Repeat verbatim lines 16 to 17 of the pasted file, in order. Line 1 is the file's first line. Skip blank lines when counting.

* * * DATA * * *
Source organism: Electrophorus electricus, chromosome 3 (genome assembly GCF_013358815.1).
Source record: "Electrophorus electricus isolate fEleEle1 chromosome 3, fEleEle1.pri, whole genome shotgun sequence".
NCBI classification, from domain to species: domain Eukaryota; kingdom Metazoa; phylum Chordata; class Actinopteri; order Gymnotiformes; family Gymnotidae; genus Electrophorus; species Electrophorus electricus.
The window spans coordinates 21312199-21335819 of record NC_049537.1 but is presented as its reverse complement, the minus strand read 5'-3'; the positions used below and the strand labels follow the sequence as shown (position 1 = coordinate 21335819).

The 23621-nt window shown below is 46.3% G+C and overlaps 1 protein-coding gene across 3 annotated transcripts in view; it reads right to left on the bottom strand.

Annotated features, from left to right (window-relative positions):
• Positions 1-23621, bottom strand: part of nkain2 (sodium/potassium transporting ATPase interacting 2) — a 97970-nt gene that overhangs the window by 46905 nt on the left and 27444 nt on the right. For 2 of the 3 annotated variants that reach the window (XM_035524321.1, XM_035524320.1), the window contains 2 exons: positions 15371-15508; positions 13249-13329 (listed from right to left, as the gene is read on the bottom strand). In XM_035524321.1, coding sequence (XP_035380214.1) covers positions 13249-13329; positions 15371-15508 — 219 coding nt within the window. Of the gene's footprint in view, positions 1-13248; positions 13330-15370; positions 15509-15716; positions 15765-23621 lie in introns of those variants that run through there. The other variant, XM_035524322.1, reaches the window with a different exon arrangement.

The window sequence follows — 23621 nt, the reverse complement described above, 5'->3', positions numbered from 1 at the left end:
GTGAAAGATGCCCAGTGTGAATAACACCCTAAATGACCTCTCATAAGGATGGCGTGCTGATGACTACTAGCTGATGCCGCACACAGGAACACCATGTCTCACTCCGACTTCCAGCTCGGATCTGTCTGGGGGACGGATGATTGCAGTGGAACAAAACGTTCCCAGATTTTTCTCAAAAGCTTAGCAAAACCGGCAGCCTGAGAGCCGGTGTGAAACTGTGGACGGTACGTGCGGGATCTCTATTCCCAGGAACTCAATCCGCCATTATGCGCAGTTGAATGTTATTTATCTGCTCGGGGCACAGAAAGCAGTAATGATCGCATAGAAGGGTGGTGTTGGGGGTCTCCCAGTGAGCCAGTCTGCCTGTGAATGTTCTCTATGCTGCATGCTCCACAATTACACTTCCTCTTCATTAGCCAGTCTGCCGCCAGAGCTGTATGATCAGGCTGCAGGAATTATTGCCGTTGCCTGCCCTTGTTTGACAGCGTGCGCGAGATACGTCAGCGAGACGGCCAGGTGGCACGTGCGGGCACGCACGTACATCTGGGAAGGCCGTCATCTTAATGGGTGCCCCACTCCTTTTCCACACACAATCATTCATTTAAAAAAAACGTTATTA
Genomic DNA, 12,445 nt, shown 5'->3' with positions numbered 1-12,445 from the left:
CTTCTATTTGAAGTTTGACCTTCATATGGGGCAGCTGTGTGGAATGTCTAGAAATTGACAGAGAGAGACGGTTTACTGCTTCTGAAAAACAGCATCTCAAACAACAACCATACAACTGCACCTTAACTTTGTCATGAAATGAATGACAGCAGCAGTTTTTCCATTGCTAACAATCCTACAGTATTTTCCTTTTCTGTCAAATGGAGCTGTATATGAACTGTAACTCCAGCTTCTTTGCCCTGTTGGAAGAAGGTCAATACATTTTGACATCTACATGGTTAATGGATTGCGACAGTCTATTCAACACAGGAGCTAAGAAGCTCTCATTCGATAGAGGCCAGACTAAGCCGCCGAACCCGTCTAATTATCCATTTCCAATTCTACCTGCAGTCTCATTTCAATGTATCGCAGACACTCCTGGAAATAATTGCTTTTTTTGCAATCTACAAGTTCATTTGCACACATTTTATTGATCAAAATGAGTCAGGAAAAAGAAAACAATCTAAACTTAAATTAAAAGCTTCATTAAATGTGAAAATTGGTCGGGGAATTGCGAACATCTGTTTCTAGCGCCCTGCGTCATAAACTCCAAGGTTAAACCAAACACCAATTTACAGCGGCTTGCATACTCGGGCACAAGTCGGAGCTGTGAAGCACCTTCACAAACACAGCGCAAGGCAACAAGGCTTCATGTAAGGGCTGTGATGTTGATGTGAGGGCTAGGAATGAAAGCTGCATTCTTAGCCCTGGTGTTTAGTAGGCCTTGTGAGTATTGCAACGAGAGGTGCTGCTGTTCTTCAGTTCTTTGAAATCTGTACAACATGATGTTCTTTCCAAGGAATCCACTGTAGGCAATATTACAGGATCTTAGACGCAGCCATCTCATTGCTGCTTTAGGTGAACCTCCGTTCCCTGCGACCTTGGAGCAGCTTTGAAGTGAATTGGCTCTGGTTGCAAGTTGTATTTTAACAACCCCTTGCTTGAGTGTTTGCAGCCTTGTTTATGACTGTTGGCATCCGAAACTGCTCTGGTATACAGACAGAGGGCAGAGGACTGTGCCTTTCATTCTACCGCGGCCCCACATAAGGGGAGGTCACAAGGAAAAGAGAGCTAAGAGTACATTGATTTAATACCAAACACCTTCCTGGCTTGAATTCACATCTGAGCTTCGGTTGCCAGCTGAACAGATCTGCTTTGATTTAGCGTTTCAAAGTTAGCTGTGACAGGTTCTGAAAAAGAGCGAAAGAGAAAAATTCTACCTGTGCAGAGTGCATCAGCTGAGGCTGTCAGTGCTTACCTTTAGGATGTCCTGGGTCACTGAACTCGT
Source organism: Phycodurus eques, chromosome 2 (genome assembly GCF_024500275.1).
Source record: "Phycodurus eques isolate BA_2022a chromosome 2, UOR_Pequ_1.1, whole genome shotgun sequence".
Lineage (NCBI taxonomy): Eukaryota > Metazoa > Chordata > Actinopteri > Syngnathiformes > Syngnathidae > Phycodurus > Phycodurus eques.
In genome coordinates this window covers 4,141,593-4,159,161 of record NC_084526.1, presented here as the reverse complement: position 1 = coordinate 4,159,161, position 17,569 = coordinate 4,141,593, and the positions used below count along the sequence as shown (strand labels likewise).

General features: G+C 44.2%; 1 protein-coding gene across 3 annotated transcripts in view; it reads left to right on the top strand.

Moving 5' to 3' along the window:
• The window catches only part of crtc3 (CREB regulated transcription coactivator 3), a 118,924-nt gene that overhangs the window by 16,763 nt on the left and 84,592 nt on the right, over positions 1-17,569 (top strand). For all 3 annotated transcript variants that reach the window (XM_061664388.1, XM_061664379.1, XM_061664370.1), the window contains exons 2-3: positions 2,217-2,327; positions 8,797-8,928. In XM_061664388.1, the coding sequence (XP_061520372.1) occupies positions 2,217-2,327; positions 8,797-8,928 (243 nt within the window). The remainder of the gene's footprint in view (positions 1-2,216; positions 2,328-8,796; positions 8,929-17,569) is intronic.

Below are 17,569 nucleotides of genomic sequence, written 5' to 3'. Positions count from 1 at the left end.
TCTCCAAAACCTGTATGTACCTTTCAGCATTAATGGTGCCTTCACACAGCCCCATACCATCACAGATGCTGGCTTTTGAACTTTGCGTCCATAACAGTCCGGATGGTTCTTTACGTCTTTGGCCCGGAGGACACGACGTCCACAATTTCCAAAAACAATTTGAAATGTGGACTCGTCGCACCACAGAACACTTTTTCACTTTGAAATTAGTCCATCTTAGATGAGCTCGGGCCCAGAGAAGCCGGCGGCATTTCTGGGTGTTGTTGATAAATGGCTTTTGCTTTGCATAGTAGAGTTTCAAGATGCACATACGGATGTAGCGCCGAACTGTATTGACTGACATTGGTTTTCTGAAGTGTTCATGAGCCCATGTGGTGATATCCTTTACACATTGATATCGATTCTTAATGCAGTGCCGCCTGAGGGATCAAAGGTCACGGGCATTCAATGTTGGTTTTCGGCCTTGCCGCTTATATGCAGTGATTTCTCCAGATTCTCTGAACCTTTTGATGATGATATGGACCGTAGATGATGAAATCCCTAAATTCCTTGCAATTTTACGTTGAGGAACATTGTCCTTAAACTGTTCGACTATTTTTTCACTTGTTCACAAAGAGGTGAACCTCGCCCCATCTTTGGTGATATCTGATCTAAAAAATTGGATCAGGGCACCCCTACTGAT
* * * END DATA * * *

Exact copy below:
General features: G+C 44.2%; 1 protein-coding gene across 3 annotated transcripts in view; it reads left to right on the top strand.

Moving 5' to 3' along the window: